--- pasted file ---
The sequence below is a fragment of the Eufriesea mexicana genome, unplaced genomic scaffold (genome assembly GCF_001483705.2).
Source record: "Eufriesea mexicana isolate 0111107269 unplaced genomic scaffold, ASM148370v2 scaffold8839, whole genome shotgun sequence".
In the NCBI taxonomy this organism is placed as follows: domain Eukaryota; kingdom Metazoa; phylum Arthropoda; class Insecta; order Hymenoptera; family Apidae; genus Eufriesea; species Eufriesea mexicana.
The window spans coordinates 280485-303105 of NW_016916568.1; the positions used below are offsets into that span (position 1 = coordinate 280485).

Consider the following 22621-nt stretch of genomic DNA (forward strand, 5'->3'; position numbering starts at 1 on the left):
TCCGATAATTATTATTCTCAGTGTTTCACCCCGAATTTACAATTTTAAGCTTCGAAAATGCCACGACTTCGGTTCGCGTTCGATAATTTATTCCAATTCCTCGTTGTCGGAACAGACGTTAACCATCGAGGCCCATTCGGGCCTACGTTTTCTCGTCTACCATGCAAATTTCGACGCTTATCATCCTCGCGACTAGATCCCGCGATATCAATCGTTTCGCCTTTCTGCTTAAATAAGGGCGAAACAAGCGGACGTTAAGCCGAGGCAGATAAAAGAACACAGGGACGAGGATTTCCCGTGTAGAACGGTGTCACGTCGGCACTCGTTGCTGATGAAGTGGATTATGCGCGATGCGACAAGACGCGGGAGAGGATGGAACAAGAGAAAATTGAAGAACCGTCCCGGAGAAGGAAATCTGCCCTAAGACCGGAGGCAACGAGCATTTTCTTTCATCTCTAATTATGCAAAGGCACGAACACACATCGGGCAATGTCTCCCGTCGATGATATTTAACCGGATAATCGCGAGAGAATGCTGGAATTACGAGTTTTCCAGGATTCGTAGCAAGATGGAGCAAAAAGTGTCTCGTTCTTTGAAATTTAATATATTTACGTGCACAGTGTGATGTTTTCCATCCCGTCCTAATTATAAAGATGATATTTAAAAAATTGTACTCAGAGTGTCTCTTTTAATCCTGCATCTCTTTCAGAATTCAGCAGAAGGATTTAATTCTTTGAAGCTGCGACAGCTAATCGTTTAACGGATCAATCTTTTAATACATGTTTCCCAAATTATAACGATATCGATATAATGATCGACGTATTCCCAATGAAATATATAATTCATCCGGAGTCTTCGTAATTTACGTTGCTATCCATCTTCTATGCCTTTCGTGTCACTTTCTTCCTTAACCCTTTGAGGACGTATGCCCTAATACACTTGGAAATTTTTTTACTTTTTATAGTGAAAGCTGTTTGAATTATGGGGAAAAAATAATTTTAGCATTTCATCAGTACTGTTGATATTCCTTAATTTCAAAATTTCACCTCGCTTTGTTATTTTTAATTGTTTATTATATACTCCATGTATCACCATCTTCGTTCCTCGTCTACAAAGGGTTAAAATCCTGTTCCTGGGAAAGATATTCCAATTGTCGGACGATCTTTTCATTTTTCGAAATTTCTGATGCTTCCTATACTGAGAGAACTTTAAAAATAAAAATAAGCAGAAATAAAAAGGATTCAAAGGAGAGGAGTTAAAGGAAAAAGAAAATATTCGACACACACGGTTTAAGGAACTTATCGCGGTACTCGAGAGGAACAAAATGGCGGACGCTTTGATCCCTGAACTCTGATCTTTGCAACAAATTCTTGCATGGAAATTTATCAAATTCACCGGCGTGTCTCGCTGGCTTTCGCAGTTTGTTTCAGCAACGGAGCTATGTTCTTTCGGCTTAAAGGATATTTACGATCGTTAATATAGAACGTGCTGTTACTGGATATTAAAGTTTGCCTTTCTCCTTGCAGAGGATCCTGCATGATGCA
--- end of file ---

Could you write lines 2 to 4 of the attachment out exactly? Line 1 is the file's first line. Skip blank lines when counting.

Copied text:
Source record: "Eufriesea mexicana isolate 0111107269 unplaced genomic scaffold, ASM148370v2 scaffold8839, whole genome shotgun sequence".
In the NCBI taxonomy this organism is placed as follows: domain Eukaryota; kingdom Metazoa; phylum Arthropoda; class Insecta; order Hymenoptera; family Apidae; genus Eufriesea; species Eufriesea mexicana.
The window spans coordinates 280485-303105 of NW_016916568.1; the positions used below are offsets into that span (position 1 = coordinate 280485).